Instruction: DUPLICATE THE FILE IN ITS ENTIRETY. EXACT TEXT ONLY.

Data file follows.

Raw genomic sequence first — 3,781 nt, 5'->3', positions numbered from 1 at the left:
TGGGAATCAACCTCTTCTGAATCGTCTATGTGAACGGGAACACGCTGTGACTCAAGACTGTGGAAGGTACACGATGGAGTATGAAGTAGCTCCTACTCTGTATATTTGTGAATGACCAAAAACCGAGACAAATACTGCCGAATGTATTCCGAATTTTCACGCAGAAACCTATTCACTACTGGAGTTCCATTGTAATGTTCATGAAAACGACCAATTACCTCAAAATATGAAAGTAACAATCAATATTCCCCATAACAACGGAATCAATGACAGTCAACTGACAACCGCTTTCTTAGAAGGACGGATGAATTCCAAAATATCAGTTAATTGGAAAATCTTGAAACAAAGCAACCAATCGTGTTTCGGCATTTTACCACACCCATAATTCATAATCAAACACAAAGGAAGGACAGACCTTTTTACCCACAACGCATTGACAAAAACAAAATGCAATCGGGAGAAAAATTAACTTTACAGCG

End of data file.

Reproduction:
Raw genomic sequence first — 3,781 nt, 5'->3', positions numbered from 1 at the left:
TGGGAATCAACCTCTTCTGAATCGTCTATGTGAACGGGAACACGCTGTGACTCAAGACTGTGGAAGGTACACGATGGAGTATGAAGTAGCTCCTACTCTGTATATTTGTGAATGACCAAAAACCGAGACAAATACTGCCGAATGTATTCCGAATTTTCACGCAGAAACCTATTCACTACTGGAGTTCCATTGTAATGTTCATGAAAACGACCAATTACCTCAAAATATGAAAGTAACAATCAATATTCCCCATAACAACGGAATCAATGACAGTCAACTGACAACCGCTTTCTTAGAAGGACGGATGAATTCCAAAATATCAGTTAATTGGAAAATCTTGAAACAAAGCAACCAATCGTGTTTCGGCATTTTACCACACCCATAATTCATAATCAAACACAAAGGAAGGACAGACCTTTTTACCCACAACGCATTGACAAAAACAAAATGCAATCGGGAGAAAAATTAACTTTACAGCG